1. Toddlers
  2. Sleep
  3. Sleep issues

Sleep medications and children

3-15 years

Medication usually isn’t the answer to solving children’s sleeping problems. If your child has trouble sleeping, there are other ways to deal with the problem.

Managing children’s sleep problems

If your child is having trouble getting to sleep or staying asleep, there isn’t a magic pill or potion to fix the problem. Medications and drugs are rarely used to help children sleep because medications can have side effects. Even herbal or ‘natural’ medications can have side effects.

Sometimes you can make other changes to help your child sleep better.

Sleep habits
A good place to start with sleep problems is your child’s sleep habits. Sometimes changing both daytime and night-time habits can make a big difference to your child’s sleep – and help the whole family get a better night’s rest. For example, you might be able to reset your child’s body clock with a regular bedtime routine, morning sunlight, regular exercise and a healthy diet.

Caffeine
Food and drinks with caffeine – for example, cola drinks, chocolate, coffee, tea and high-energy drinks – can make it hard for children to fall asleep at night. Avoiding caffeine in the afternoon and evening will help your child to fall asleep more easily. Your child should also avoid guarana or ‘natural caffeine’.

Iron
If your child is tired or sleeping poorly, has little or no appetite, and is having some behaviour problems, she might have an iron deficiency or anaemia. It might be a good idea to see your child’s doctor.

If positive changes to your child’s habits aren’t helping, talk with a health professional – especially if sleep problems, however mild, are affecting your child’s wellbeing, schoolwork or relationships. Also seek help if the problems are making your child anxious, or if they go on for more than 2-4 weeks. Each child needs individual treatment for sleep problems.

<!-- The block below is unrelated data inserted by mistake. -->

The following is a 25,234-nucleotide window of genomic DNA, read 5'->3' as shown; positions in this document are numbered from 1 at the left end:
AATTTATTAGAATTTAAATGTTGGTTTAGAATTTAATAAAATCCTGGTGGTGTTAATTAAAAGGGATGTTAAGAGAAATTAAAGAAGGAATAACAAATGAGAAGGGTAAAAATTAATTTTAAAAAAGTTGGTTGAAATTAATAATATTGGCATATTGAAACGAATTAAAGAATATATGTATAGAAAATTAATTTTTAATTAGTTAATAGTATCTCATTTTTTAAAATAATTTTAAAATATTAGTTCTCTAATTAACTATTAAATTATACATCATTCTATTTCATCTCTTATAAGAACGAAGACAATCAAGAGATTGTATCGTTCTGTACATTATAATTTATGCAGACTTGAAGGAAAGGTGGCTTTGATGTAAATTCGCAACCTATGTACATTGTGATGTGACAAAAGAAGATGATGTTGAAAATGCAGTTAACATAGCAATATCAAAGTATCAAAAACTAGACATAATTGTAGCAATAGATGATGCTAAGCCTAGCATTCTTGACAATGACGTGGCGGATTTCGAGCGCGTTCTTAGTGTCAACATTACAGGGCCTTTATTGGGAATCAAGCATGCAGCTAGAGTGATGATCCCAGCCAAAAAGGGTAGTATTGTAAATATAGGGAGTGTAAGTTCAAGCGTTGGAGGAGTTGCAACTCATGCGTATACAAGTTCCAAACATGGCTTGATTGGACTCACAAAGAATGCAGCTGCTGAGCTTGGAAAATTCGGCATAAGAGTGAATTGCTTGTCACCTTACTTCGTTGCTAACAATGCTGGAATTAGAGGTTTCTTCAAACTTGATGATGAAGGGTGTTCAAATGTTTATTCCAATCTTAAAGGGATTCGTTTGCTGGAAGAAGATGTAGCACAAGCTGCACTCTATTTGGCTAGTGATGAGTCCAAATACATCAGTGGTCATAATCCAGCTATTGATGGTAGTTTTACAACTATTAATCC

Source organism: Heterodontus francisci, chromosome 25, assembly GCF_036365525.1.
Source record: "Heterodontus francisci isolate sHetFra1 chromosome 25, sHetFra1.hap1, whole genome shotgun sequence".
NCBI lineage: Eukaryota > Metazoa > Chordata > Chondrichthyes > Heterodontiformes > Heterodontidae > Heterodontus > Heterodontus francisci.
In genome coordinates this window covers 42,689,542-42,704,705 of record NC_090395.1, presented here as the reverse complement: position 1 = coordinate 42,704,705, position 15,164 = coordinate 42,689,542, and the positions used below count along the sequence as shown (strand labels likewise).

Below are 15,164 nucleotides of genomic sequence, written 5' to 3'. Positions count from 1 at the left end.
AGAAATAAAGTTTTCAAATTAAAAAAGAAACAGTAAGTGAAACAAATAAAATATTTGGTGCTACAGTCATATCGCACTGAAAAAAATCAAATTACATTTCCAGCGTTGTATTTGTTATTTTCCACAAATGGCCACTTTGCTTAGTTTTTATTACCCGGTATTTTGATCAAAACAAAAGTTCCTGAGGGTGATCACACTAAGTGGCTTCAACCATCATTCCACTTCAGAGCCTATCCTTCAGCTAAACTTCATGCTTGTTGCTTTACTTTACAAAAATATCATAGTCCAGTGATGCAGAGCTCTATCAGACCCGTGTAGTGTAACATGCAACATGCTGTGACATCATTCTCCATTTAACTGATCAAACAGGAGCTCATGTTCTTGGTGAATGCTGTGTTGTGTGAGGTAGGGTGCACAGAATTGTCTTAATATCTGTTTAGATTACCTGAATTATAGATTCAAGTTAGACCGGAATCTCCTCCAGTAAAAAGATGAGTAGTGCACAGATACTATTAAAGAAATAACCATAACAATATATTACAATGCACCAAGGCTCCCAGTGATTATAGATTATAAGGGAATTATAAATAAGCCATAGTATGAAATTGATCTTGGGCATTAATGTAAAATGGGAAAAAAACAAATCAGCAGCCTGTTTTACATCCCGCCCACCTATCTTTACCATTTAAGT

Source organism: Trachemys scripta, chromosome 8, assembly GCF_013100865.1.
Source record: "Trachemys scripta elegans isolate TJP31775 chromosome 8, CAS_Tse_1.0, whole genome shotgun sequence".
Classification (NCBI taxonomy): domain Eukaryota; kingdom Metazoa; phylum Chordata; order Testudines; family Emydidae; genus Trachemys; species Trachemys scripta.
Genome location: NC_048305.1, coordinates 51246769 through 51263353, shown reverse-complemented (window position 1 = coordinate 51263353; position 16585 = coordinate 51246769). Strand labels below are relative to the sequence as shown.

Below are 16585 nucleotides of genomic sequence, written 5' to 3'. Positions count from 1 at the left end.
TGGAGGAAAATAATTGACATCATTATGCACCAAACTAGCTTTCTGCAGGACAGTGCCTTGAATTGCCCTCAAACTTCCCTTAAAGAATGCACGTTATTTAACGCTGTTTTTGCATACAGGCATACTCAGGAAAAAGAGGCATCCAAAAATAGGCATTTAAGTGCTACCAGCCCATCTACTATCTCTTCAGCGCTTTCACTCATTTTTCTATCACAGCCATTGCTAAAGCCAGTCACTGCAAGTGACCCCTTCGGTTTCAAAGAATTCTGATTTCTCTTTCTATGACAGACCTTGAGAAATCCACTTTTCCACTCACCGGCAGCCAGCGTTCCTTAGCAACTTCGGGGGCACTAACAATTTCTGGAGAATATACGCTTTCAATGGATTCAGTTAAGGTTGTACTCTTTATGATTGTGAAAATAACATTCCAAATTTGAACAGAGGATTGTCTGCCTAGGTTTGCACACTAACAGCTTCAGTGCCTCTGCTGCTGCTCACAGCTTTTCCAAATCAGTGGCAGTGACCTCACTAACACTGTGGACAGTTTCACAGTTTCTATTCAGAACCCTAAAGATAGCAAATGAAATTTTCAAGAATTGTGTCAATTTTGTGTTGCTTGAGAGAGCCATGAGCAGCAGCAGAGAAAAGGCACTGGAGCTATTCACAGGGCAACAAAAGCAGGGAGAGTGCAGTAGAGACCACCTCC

Using sleep medications

For a difficult sleeping problem, your health professional might prescribe a medication such as melatonin or a sedative to help your child sleep. Sleep medications are often used for a short time – days or months – with behaviour strategies to improve your child’s sleep habits. Using medication and behaviour strategies together helps maintain improvements in your child’s sleep when he stops taking the medication.

If your doctor does prescribe medication to help your child sleep, ask about the possible side effects of the medication.

Some sleep medications are also available in health food shops or over-the-counter in pharmacies. If you want to use one of these medications, always talk about it with your doctor first.

You should give your child sleep medicine only if your doctor advises you to do so, and only if your doctor is supervising your child’s treatment. Never give your child more than the recommended dose of any medication.

Herbal remedies

Herbal or ‘natural’ sleep remedies – such as valerian, chamomile, hops, passion flower, St John’s wort – are available in many health food shops, but there isn’t much evidence to show that they help. Keep in mind that herbal remedies don’t go through the same testing as medications prescribed by your doctor or bought over the counter at your pharmacy.